Lord, Save Us From Your Followers
Living Word, Deadly Weapon
Consider this not so much a review as a preview. The documentary was only available via the Internet, and while technical difficulties prevented me from viewing the last twenty minutes, I think I got the vibe.
Writer/Director Dan Merchant’s documentary is a commentary on the “left vs. right” polemics in this country, specifically addressing how the Church has joined the debate (hence the clever “bumper sticker man”). Merchant’s strategy for sparking dialogue is simply walking around major cities in the
It’s certainly high time that someone made a self-examining film about the church in such a manner: light-hearted and full of joy and good humor. Lord, Save Us also incorporates plenty of clever animation to make its points. Consequently, it is an adventurous, honest probe into what went wrong in communicating the Truth.
Some quotes in from the conversation that is the movie:
Christians have entered the political fray and for bad or worse have contributed to a “culture war.” The film is pretty non-judgmental, but I got the sense that the “war” began with and is perpetuated by the church. Instead of trusting God, we live our lives as practical agnostics, refusing to take the proverbial high road. We have resorted to corruptible tactics, doing what the rest of the world does. We trust in a foreign god: political influence. It seems that the church is more concerned about how devout we appear within our own paradigm than living lives that demonstrate or accurately emulate Jesus to the non-believer.
Beyond indictment, this documentary is also very instructive. The church should listen to what our culture is saying to us. There is nothing wrong with embracing the beauty of our culture. Loving our neighbors requires it. Our culture can teach us things, actually shining light on some of the beauty and truth of God, maybe in spite of itself.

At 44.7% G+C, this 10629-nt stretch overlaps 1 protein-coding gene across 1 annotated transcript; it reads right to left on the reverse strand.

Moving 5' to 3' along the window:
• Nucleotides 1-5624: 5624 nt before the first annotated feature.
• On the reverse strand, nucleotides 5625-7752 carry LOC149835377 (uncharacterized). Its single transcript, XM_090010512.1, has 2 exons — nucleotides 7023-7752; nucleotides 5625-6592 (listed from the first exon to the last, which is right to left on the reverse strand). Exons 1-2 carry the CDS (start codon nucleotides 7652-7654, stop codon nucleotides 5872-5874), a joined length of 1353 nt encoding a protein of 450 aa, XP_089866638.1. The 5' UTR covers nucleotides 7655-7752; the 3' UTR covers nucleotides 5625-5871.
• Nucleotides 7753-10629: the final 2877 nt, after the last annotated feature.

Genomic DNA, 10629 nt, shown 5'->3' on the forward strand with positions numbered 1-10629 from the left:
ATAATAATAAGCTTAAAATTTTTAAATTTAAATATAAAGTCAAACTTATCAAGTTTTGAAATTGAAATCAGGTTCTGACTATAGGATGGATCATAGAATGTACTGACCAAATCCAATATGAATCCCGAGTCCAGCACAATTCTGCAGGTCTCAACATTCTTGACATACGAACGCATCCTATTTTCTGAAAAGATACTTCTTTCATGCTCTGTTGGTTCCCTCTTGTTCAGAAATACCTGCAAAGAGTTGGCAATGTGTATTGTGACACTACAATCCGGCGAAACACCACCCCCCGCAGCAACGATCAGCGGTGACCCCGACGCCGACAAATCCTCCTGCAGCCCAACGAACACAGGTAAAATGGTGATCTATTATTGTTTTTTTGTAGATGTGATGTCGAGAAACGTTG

Loving our neighbors also gives us a chance for dialogue, while God is redeeming the darkness through changed lives. God told the Israelites in
Merchant’s method is simple: engage people in sincere dialogue, thereby avoiding the demagoguery about religion in public life. I was particularly pleased by the clarity of comprehension and insightful responses of “normal everyday people” regarding what Jesus and Christians should represent and advocate. Fortunately, the film reminded me that foregoing one’s pet ministry in favor of studying Jesus’ methods of communication leaves an open road for sincere, genuine dialogue. In fact, most of the interviewees actually understand Christ’s mission fairly well, regardless of whether or not Christians successfully follow Christ’s example. It seems that God has put the Truth in each of us, saved or unsaved.
A powerful quote from Phillip Yancey opens the film, immediately and unmistakably establishing Merchant’s objective for his film: “No one ever converted to Christianity because they lost the argument.” Spot on. I was more than a little squeamish hearing several of our most venerated Christian leaders’ statements in this film. The church in this country is sick in many ways; our witness to the unchurched is the heartrending collateral damage.
I have been praying that God would begin to strengthen His Church; I sincerely believe that Merchant’s documentary is part of His answer to that prayer. God faithfully cleanses His own house first; if nothing else, Merchant’s documentary will provide an accurate, broadly-scoped and distressing perspective on how our culture views the Church; simply put, we aren’t speaking to them, we are speaking for each other.
If you live in the
Lord, Save Us From Your Followers is unrated, but should carry a PG-13 rating. There is some mild language, and some of the clowns are real. You’ll have some explaining to do.
Courtesy of the film’s national publicist, Mike viewed Lord, Save Us From Your Followers online.